All Lufthansa Airlines Were Profitable In 2023

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  • Lufthansa’s 2023 financial results marked a historic milestone with all passenger airlines turning profits during the year.
  • The airline group reported a revenue increase of 15% YoY, with a net profit of €1.6 billion, more than double the 2022 figure.
  • Due to the robust financial performance, Lufthansa plans to restore dividends for its shareholders.

Lufthansa has announced the group’s 2023 results, indicating that, for the first time ever, all of its passenger airlines were profitable during the year, including Brussels Airlines and Eurowings. The Germany-based company said that high demand and increased capacity led to significant revenue growth, contributing to its profitability.

Regaining financial strength

Carsten Spohr, the chief executive officer (CEO) and Chairman of the board of Lufthansa remarked that the group had regained its financial strength during the year, noting that its employees’ above-average commitment resulted in 2023 becoming one of the top three years in Lufthansa’s history.

“This success benefits everyone. We want to pay our shareholders a dividend for the first time since 2019. We are also giving our employees a share in our good results development through significantly above-average collective wage agreements and profit-sharings.”

In total, the airline group earned €35.4 billion ($38.5 billion) of revenue during the year, an increase of 15% Year-on-Year (YoY), ending the year with earnings before interest and taxes (EBIT) of €2.6 billion ($2.8 billion). Lufthansa’s net profit in 2023 was €1.6 billion ($1.7 billion), more than double compared to 2022.


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The group’s airlines have reported strong earnings across the board.

Airlines’ profitability

The main carriers within the group, namely Lufthansa, Austrian Airlines, Brussels Airlines, Swiss International Air Lines (SWISS), and Eurowings, ended the year with positive EBIT results, which was not the case last year, as some airlines still struggled in 2022.

A Brussels Airlines Airbus A320neo Parked At A Remote Stand at an airport.

Photo: Brussels Airlines

In 2022, Austrian Airlines, Brussels Airlines, and Eurowings had a negative EBIT of €1 million ($1.08 million), €75 million ($81.7 million), and €200 million ($217.8 million), respectively. In 2023, the three airlines achieved a positive EBIT of €127 million ($138.3 million), €53 million ($57.7 million), and €241 million ($262.5 million), respectively.


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Nearly one million flights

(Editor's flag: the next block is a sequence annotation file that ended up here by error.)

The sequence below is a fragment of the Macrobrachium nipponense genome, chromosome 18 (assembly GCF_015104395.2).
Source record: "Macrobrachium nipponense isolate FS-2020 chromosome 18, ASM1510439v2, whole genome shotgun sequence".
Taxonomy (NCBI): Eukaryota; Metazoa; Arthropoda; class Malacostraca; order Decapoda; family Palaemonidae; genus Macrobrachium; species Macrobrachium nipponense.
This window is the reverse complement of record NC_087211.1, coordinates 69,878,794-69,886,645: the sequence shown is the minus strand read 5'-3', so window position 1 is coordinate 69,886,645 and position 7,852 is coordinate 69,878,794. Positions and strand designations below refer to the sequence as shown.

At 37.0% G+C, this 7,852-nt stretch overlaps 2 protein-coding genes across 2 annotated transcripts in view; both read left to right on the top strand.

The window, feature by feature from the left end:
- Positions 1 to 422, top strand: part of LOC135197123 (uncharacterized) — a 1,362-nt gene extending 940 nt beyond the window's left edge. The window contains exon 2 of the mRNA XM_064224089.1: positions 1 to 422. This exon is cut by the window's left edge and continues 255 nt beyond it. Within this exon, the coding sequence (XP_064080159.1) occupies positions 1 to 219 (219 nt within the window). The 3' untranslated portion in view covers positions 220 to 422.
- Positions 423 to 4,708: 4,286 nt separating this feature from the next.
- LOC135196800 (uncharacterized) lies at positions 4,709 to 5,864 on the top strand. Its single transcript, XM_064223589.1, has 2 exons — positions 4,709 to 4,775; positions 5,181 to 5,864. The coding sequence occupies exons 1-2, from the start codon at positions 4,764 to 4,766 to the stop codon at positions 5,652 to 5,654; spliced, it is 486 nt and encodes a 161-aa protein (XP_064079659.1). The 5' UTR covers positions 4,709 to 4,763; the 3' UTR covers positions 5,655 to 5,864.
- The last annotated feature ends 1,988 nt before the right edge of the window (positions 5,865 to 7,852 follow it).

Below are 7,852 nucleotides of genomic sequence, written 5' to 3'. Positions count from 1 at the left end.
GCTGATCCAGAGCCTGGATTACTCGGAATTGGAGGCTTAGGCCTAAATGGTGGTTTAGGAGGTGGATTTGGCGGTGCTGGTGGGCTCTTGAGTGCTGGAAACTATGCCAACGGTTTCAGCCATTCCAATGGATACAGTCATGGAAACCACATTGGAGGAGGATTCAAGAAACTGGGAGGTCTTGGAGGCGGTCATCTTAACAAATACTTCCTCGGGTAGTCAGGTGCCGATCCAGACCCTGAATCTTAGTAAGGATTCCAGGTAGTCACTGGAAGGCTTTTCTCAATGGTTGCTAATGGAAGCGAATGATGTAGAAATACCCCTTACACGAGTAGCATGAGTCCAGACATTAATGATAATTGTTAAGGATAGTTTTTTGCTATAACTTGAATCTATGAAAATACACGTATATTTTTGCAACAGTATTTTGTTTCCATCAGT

According to the group, demand for flights remained high in 2023, with more passengers buying tickets during the year, resulting in 123 million travelers boarding the group’s aircraft. In 2022, the Lufthansa Group carried 102 million passengers.

The airline conglomerate also increased its capacity by 14%, resulting in 946,000 flights, with the number of seats on offer increasing in 2023. However, the group’s capacity was still short of levels seen in 2019, with its carriers offering 84% of 2019 capacity in 2023.

Lufthansa Airbus A350-941 (2) (2)

Photo: Vincenzo Pace I Simple Flying

The airline group took delivery of 29 aircraft, namely 11 Airbus A320neos, seven A321neos, five A350s, three Boeing 787s, and one 777F, offset by 18 retirements. Out of the newly delivered aircraft, five (three A350-900s and two A321P2F converted freighters) were acquired on the second-hand market.

In 2024, Lufthansa Group plans to take delivery of at least 30 aircraft, including A320neo, A350, 787, and 777F aircraft. However, due to the Pratt & Whitney engine issues, the Group warned that, on average, around 20 aircraft will remain on the ground in 2024, with 64 A320neo family aircraft being affected by the problems.


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Rewarding shareholders and employees

Due to the great financial performance, Lufthansa has proposed restoring a dividend, which will have to be approved at the Annual General Meeting (AGM) in May 2024, of €0.30 ($0.33) per share for 2023. The company’s share began the year at €7.78 ($8.48), opening at €7.20 ($7.85) on March 7, 2024.

Tails of Lufthansa Group member airlines

Photo: Lufthansa Group

Meanwhile, Spohr highlighted that during the year, the group signed multiple labor agreements, resulting in increased salaries for its employees, as well as continuing with the profit-sharing scheme that the airline has had.

Looking forward, Lufthansa expects the strong demand to continue, with the airline planning to operate at 94% of its 2019 capacity; yet it will also focus on providing stable services to passengers. Lastly, it warned that in Q1 2024, its EBIT losses would be higher than in 2023 since strikes and declining profits at Lufthansa Cargo will weigh down its earnings.


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Following previous labor action, the ver.di union called for tougher measures since its demands were not met by Lufthansa.

  • Tom Boon-169


    IATA/ICAO Code:

    Airline Type:
    Full Service Carrier

    Frankfurt Airport, Munich Airport

    Year Founded:

    Star Alliance

    Airline Group:
    Lufthansa Group

    Carsten Spohr


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